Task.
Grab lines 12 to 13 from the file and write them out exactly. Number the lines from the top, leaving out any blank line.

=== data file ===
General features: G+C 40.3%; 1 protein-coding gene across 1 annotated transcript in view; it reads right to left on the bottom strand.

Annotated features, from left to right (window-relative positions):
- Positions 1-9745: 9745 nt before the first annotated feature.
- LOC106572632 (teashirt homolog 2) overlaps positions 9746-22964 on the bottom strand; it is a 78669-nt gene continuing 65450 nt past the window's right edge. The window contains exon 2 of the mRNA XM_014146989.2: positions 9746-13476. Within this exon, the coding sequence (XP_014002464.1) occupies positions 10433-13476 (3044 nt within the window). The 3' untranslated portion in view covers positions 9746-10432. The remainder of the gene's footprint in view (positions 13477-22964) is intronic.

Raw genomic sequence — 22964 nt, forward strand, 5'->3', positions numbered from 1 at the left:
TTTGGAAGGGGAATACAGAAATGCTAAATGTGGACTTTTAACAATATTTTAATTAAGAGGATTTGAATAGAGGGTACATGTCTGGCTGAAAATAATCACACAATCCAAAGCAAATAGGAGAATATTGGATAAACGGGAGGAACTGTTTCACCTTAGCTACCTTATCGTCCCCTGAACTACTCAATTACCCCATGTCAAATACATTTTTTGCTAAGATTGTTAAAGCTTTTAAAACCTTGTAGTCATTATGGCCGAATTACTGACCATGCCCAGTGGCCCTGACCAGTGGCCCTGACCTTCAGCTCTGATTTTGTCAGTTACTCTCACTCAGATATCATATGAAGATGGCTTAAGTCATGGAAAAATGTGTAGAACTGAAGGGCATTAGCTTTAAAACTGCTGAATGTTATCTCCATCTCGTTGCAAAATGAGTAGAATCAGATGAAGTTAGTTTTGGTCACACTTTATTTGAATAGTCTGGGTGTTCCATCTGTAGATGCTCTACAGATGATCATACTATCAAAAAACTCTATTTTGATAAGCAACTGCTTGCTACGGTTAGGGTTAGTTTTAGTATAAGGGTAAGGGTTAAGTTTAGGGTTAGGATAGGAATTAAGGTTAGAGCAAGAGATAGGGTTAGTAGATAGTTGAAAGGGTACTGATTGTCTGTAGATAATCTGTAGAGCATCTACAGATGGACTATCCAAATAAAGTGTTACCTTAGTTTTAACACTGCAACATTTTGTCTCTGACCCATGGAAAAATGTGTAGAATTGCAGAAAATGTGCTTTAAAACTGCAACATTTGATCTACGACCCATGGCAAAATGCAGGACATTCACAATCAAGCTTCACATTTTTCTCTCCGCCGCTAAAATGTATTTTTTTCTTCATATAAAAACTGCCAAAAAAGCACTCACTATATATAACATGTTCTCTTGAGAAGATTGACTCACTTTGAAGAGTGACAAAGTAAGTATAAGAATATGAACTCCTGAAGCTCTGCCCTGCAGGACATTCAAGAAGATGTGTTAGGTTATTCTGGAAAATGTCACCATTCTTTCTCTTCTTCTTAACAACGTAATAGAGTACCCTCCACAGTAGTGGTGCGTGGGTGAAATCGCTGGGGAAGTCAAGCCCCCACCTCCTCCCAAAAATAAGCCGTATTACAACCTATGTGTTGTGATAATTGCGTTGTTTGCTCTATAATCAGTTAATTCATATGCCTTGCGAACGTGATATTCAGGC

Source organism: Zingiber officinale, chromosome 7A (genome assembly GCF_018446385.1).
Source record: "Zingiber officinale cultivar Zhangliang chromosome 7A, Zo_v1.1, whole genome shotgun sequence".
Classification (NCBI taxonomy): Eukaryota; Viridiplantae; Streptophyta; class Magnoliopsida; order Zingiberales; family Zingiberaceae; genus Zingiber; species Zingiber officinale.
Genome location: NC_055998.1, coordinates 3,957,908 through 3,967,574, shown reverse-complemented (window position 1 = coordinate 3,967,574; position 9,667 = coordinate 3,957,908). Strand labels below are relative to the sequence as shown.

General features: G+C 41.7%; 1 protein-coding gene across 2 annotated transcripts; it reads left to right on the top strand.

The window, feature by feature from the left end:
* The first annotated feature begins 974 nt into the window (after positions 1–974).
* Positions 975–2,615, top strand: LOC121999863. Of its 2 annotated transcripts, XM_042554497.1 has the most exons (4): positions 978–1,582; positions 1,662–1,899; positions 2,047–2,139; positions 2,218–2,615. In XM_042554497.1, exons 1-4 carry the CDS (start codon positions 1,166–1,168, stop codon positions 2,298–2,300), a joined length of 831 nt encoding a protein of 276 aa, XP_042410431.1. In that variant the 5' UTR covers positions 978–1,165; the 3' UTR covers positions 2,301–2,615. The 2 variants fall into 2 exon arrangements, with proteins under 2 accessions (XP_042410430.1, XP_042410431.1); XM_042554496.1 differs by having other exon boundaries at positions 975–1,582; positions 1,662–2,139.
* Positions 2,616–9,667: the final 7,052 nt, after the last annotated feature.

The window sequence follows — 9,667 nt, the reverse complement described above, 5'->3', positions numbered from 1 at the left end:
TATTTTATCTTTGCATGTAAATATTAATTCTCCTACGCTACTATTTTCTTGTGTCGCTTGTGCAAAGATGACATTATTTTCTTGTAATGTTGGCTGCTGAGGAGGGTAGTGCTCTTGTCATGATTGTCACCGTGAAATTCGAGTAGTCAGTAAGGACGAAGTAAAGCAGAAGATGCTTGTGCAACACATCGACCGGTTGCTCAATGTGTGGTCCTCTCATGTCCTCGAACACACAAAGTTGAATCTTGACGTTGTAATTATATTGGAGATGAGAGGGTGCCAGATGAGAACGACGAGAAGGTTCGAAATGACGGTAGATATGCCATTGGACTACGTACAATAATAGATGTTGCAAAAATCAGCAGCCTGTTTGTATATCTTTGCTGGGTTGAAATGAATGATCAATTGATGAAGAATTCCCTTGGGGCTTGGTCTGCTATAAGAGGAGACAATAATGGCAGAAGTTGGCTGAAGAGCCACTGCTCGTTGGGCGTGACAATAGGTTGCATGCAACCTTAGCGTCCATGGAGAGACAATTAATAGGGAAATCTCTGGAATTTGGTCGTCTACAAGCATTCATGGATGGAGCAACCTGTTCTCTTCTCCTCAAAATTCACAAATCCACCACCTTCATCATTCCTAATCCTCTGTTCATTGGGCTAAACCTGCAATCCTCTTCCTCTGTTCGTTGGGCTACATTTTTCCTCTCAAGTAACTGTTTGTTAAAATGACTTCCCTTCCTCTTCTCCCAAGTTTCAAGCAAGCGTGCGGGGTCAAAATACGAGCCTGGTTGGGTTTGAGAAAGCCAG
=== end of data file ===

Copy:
The window, feature by feature from the left end:
* The first annotated feature begins 974 nt into the window (after positions 1–974).